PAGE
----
Used parts-cleaning solvent
Used shop rags.
Used oil-dry material.
Used lead-acid batteries.
Used painting supplies.
Fuel drained from tanks or vehicles.
Oil/water separator sludges.
Most parts-cleaning solutions contain solvents or mineral spirits, have a flash point below 140°F and may contain contaminants. Because of this, vehicle maintenance facilities are required to do the following: 1. Verify that used solvent is recycled or burned for energy.
2. Not use used solvent to clean shop floors.
3. Properly label solvent tanks.
4. Keep a record of all used solvent generation and disposal. There are a number of other wastes potentially generated in the operation of a vehicle maintenance facility. Each of them has specific requirements for handling, storage and disposal. Be sure to check all applicable federal, state and local regulations. These wastes include:
Store it properly
Use containers that are compatible with the hazardous waste held in them.
Store in secure, contained area.
Inspect containers regularly for leaks and deterioration.
Properly label containers with accumulation start date, the words "Hazardous Waste," composition and physical state of the waste and name and address of the generator. (There are standard labels available to help you do this.)
When you accumulate hazardous waste in containers you must:
Ready for an emergency?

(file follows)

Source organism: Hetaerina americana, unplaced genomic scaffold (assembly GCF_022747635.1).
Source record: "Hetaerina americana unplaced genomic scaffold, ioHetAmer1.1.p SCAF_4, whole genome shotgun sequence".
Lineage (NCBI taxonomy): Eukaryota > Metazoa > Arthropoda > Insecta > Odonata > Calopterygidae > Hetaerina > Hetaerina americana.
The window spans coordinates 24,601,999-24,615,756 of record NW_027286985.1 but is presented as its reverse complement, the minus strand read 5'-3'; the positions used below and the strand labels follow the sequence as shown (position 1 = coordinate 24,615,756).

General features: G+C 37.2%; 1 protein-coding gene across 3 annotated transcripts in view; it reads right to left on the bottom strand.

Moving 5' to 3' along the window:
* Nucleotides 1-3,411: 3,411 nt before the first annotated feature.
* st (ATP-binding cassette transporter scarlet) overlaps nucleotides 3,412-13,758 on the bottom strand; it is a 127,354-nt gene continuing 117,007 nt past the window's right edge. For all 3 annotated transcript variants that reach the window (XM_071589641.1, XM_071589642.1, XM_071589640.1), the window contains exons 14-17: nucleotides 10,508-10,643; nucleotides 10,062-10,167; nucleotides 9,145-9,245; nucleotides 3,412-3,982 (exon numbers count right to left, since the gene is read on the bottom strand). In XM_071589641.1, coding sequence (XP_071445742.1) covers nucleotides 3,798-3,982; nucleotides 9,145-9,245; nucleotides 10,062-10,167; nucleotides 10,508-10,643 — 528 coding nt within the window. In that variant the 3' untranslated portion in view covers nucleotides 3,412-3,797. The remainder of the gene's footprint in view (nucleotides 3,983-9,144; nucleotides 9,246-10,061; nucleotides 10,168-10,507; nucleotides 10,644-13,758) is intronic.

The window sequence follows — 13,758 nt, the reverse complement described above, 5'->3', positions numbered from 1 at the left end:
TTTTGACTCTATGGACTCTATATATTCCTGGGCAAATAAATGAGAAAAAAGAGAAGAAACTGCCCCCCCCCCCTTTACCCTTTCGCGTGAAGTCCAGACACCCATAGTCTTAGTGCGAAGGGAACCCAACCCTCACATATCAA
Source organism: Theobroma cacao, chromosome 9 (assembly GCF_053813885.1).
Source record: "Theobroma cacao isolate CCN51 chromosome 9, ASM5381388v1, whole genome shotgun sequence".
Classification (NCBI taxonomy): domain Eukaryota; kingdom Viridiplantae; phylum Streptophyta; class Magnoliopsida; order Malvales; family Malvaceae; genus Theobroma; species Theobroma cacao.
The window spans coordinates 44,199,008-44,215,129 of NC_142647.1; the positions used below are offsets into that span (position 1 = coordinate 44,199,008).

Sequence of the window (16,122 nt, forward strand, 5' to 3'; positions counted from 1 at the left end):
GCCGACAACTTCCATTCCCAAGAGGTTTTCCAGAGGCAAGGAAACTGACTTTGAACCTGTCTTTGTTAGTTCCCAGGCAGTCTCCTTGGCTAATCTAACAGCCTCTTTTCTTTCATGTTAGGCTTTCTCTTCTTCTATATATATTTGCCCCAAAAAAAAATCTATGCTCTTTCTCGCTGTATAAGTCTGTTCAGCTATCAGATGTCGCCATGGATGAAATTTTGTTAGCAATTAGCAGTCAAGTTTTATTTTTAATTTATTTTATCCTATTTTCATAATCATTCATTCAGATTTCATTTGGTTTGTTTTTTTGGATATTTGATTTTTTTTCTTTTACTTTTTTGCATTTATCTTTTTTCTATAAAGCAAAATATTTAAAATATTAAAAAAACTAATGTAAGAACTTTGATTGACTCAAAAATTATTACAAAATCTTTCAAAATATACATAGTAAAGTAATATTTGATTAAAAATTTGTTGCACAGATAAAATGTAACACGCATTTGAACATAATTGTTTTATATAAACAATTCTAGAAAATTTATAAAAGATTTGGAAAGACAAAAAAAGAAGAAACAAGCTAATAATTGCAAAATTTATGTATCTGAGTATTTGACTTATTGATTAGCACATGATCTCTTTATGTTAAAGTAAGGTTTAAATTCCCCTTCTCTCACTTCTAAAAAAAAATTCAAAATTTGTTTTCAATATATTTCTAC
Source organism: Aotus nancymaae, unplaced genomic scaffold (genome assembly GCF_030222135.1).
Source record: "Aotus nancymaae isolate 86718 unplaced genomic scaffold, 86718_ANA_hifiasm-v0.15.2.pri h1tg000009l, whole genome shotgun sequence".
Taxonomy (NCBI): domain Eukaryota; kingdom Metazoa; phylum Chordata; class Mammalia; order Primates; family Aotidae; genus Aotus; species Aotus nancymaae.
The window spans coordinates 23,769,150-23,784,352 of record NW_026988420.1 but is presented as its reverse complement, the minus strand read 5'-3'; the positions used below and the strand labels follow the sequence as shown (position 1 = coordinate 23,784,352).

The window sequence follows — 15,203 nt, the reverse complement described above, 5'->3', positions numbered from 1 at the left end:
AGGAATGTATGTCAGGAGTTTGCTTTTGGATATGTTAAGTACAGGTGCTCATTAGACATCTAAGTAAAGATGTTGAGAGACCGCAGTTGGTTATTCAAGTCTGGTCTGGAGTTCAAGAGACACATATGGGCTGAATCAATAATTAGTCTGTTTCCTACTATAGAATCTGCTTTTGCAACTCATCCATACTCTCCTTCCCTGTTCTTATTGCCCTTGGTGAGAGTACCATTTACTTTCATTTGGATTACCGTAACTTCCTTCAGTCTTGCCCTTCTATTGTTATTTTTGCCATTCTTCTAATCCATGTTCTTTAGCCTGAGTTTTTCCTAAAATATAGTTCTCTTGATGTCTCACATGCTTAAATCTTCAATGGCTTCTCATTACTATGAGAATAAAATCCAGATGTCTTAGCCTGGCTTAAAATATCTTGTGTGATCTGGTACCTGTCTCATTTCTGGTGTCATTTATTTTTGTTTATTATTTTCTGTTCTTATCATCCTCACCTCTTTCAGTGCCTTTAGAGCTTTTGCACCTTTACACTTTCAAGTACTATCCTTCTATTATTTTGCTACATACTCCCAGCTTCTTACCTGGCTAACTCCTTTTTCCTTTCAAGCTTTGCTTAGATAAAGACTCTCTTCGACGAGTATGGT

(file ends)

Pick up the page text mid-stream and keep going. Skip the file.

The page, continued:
Manifests, including all copies from transporters and destination facilities.
Notice of land disposal restriction.
Laboratory test results.
EPA ID number.
Employee training attendance sheets. Also retain any correspondence regarding the hazardous waste transporter and the treatment/storage/disposal facility and records of site visits. For SQGs and LQGs, a biennial report of hazardous waste activity is due to your EPA regional office by March 1 of even-numbered years.
You must be prepared for an emergency at your facility. The EPA does not require a CESQG or a SQG to develop a written contingency plan, but each is required to have basic safety guidelines and response procedures in an emergency. SQGs and LQGs are required to designate an Emergency Coordinator who must be able to respond and implement the contingency plan. All generators are required to provide training for their employees. LQGs are required to have a formal employee training program that teaches hazardous waste management and emergency response procedures. SQGs, on the other hand, have no formal requirements under the federal Resource Conservation and Recovery Act (RCRA), but employees must know what to do in case of an emergency. In general, employees should be trained to notify the appropriate emergency personnel and monitor the area of the spill or leak to make sure other employees do not go near it. They should also evacuate the area or assist in the evacuation and initiate specific emergency response procedures to assist in emergency control or clean-up procedure. Facilities that generate more than 220 pounds of hazardous waste within any one calendar month must notify the EPA of their activity through a clearly defined manifest system. The manifest provides a standardized record-keeping and tracking system — following each waste from its point of generation to its final disposal. The generator, the transporter and the disposal/treatment facility must each sign the manifest. All SQGs and LQGs must keep the following records for a minimum of three years. (An indefinite retention time is recommended.)